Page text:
- the right given to a market holder to use the mark exclusively would put competitors at a significant non-reputation-related disadvantage.
The Court of Appeals held that the red sole trademark was neither aesthetically functional nor had utilitarian functionality and that “by placing the color red in a context that seems unusual and deliberately tying that color to his product, Louboutin has created an identifying mark firmly associated with his brand which to those in the know instantly denotes his shoes’ source”.
Thereafter, the validity of the Christian Louboutin trademark was upheld by a series of decisions, including SAS Kesslord Paris v Christian Louboutin (064/2018, Paris Court of Appeal, 15 May 2018); Christian Louboutin v Van Haren Schoenen BV (Case C-163/16, European Court of Justice, 12 June 2018); Christian Louboutin v Gerhard Luther (Case 5W 14/18, Hanseatic Court of Appeals, 26 June 2018); and Van Haren Schoenen BV v Christian Louboutin (Cancellation Division, C-406B, EUIPO, 22 May 2019).
India’s perspective on colour trademarks
In the Indian context, the issue of protection and enforceability of single-colour trademarks is fairly new. However, use of colour combinations as trademarks has been protected by the Indian courts – for example, courts in India have protected the red and white colour combination used by Colgate for toothpaste and the green and yellow colour combination used by John Deere in respect of its Harvester tractors.
It could be argued before the Indian courts that the Trademarks Act 1999 does not contemplate protection for single-colour trademarks because of the use of the term “combination of colours” in Sections 2(1)(m) and 2(1)(zb). However, this argument does not appear to be convincing, as the two definitions are inclusive, not exhaustive. Moreover, a single colour does qualify for protection as a trademark as it is capable of serving the basic role and purpose of a trademark (ie, to distinguish the goods or services of one trader from the other).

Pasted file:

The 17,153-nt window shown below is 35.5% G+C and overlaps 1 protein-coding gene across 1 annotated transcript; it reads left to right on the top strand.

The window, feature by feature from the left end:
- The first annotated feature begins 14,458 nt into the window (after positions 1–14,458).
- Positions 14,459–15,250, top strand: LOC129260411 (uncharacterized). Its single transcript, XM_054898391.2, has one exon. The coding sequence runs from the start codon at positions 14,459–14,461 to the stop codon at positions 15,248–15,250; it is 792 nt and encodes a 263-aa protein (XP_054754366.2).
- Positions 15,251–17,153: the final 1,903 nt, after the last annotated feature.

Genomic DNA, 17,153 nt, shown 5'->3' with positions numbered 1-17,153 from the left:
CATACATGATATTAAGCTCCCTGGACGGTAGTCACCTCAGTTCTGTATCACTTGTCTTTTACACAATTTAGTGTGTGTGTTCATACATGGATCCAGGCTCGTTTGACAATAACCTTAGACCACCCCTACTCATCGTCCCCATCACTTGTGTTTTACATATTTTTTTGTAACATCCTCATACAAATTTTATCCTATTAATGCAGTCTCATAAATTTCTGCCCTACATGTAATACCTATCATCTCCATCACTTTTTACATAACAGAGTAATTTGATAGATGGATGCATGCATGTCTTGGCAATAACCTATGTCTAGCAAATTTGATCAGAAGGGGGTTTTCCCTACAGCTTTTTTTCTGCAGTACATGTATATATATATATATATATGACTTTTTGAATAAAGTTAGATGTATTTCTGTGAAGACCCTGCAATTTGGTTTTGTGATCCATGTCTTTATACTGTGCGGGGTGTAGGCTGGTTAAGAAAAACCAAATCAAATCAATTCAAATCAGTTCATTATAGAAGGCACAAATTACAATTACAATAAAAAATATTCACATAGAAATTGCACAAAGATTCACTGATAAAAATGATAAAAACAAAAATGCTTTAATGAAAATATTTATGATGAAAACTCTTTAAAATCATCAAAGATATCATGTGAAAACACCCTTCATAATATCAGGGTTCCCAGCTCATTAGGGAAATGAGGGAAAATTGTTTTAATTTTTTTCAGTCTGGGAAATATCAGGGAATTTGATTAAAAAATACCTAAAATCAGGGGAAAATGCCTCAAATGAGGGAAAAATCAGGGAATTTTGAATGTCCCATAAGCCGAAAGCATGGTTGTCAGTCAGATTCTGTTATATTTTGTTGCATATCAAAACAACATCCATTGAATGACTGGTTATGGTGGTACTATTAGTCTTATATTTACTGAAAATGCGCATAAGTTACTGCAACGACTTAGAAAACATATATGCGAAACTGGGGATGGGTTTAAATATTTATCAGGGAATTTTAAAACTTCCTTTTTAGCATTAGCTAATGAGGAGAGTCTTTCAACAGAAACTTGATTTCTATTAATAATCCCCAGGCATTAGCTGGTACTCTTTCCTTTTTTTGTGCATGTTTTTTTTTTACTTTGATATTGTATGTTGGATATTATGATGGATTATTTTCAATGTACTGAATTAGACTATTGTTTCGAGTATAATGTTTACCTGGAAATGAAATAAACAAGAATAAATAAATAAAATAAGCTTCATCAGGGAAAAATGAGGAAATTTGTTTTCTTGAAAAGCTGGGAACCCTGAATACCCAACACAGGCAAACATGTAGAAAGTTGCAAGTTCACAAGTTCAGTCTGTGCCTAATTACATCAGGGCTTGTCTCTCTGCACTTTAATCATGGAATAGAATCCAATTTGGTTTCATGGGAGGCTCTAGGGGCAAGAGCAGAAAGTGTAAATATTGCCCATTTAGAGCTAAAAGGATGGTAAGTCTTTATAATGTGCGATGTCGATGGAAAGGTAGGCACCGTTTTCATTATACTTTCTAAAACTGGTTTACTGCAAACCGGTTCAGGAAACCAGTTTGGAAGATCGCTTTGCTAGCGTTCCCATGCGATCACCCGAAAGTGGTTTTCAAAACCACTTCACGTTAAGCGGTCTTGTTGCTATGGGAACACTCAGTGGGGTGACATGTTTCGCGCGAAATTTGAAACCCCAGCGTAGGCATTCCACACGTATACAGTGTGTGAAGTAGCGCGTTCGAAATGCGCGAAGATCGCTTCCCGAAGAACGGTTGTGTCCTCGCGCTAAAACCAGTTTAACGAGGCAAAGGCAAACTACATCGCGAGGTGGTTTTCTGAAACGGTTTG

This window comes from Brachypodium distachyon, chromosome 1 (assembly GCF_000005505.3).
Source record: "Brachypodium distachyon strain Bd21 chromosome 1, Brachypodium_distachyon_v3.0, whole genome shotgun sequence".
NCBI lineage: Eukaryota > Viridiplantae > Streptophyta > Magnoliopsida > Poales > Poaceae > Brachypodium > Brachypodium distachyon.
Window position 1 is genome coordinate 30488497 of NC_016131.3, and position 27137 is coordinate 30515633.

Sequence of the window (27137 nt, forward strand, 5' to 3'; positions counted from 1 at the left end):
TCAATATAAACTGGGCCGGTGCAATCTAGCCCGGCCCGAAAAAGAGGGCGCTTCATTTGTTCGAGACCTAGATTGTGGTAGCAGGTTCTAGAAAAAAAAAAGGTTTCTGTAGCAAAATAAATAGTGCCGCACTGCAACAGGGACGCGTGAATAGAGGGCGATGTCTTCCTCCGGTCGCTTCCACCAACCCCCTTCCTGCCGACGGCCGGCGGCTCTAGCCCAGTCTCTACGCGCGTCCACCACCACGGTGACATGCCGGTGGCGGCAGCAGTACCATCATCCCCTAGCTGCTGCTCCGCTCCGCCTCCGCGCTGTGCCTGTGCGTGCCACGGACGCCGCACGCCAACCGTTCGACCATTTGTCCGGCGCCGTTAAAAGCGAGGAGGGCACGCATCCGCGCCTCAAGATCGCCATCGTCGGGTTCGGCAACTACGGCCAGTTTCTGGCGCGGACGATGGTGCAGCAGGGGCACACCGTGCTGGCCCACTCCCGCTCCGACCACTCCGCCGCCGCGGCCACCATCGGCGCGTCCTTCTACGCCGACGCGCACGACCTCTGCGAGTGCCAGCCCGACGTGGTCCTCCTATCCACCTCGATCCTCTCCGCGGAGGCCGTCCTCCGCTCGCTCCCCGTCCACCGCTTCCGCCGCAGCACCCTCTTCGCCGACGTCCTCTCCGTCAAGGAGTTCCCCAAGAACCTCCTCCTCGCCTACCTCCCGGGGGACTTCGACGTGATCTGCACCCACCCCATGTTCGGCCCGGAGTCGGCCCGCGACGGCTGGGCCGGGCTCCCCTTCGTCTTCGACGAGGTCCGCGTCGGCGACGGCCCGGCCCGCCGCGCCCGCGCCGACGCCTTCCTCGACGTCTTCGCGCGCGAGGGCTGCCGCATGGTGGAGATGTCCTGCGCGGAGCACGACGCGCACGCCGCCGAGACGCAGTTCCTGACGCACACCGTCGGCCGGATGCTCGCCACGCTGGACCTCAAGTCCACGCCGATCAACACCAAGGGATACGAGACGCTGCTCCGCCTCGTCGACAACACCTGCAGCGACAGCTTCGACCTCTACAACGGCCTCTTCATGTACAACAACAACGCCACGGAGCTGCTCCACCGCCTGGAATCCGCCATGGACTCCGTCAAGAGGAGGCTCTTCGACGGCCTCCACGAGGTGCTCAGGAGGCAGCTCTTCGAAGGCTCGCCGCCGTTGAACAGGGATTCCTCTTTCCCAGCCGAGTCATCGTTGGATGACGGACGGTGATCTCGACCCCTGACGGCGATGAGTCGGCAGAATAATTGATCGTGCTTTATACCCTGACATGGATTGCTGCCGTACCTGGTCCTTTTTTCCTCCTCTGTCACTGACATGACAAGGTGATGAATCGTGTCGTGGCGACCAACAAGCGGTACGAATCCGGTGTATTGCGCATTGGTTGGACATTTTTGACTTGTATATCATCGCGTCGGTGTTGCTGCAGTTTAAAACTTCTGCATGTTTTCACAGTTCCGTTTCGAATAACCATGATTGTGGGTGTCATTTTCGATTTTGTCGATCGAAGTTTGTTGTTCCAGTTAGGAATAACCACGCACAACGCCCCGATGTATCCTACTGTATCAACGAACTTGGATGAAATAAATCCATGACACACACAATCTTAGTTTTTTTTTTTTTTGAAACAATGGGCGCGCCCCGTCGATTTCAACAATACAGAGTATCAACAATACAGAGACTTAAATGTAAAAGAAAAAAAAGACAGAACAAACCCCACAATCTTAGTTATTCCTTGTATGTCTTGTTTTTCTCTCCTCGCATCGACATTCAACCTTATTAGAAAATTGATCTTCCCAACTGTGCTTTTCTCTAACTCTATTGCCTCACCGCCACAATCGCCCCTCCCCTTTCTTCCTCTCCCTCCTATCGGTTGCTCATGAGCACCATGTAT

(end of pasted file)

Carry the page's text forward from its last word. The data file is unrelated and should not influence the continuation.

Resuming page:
The Draft Manual of the Indian Trademark Office 2015 also provides that single colours may be protectable as trademarks based on strict evidence of acquired distinctiveness. The threshold of evidence required to demonstrate such distinctiveness is much higher than required for a conventional word or device mark and a trademark owner must necessarily furnish evidence to establish that the colour on its own, without being used in association with a word mark, can act as a badge of origin for consumers. Such evidence could include market surveys, consumer testimonials, advertising expenditure information, as well as other evidence to show significant and substantial use of the colour mark.
The doctrines of utilitarian and aesthetic functionality have also found recognition in the Indian statute, wherein these defences and restrictions have been put in place for shape marks in Section 9(3) (which deals with absolute grounds for refusal of trademarks). While Clauses (a) and (b) of Section 9(3) cover utilitarian functionality, Clause (c) covers aesthetic functionality.
Although the Indian statute does not expressly lay down the above restrictions for colour marks, it may be argued that the provisions applicable to shape marks can also be applied to colour marks.
However, these arguments are not persuasive as the red sole trademark:
- is not merely a single colour trademark, but a device mark comprising the arbitrary placement of a particular shade of the colour red on a particular position on the shoe (ie, the sole);
- is not utilitarian, as it cannot be argued that the mark is essential to the use or purpose of the article or that it affects the cost or quality of the article;
- cannot be held to be aesthetically functional as it is not merely ornamental, having been used with the intention of being used as a source identifier;
- has a value that stems from the marketing efforts of Christian Louboutin and the public’s association of the colour of the sole with the brand; and
- is monopolised by Christian Louboutin, but it in no way hinders competition as competitors have a range of alternative colours available at their disposal for the soles of their shoes.
Through wide and uninterrupted use on Christian Louboutin shoes, the red sole trademark has become synonymous with the brand. It serves all the functions of a trademark and deserves the protection afforded to conventional trademarks.
Protection afforded to red sole trademark in India
The red sole trademark was granted trademark registration by the Indian Trademark Office on 25 November 2015 after rigorous examination which required the applicant to submit substantial evidence to demonstrate that the characteristic red soles had acquired distinctiveness.
Christian Louboutin has since successfully enforced its red sole trademark in at least five cases filed before the Delhi High Court. In Christian Louboutin SAS v Pawan Kumar (CS (COMM) 714 of 2016), which had been filed against certain shops in Karol Bagh, the Delhi High Court decreed the lawsuit in favour of the plaintiff with a finding that, based on the material on record, the plaintiff’s red sole trademark had acquired “well-known character”.